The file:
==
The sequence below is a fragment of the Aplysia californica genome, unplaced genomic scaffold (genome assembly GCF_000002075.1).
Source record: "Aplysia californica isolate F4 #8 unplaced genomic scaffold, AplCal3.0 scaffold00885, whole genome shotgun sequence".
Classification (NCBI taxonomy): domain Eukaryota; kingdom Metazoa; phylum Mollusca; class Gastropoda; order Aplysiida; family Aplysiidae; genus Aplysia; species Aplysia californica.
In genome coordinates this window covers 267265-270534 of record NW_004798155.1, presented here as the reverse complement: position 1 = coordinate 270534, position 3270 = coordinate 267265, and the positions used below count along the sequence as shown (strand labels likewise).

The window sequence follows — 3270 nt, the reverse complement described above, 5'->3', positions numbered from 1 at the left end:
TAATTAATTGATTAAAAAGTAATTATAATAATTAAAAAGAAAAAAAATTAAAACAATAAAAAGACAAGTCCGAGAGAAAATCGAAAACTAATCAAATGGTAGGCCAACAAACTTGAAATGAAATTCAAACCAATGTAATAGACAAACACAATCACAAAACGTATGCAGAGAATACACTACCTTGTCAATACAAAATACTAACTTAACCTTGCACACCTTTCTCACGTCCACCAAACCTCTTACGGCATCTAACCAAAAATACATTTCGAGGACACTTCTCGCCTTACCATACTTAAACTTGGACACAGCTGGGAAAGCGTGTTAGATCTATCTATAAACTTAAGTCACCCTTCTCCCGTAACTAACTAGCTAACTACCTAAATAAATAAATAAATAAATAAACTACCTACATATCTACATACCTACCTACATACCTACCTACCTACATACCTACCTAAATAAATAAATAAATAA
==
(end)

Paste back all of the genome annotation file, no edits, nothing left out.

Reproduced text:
The sequence below is a fragment of the Aplysia californica genome, unplaced genomic scaffold (genome assembly GCF_000002075.1).
Source record: "Aplysia californica isolate F4 #8 unplaced genomic scaffold, AplCal3.0 scaffold00885, whole genome shotgun sequence".
Classification (NCBI taxonomy): domain Eukaryota; kingdom Metazoa; phylum Mollusca; class Gastropoda; order Aplysiida; family Aplysiidae; genus Aplysia; species Aplysia californica.
In genome coordinates this window covers 267265-270534 of record NW_004798155.1, presented here as the reverse complement: position 1 = coordinate 270534, position 3270 = coordinate 267265, and the positions used below count along the sequence as shown (strand labels likewise).

The window sequence follows — 3270 nt, the reverse complement described above, 5'->3', positions numbered from 1 at the left end:
TAATTAATTGATTAAAAAGTAATTATAATAATTAAAAAGAAAAAAAATTAAAACAATAAAAAGACAAGTCCGAGAGAAAATCGAAAACTAATCAAATGGTAGGCCAACAAACTTGAAATGAAATTCAAACCAATGTAATAGACAAACACAATCACAAAACGTATGCAGAGAATACACTACCTTGTCAATACAAAATACTAACTTAACCTTGCACACCTTTCTCACGTCCACCAAACCTCTTACGGCATCTAACCAAAAATACATTTCGAGGACACTTCTCGCCTTACCATACTTAAACTTGGACACAGCTGGGAAAGCGTGTTAGATCTATCTATAAACTTAAGTCACCCTTCTCCCGTAACTAACTAGCTAACTACCTAAATAAATAAATAAATAAATAAACTACCTACATATCTACATACCTACCTACATACCTACCTACCTACATACCTACCTAAATAAATAAATAAATAA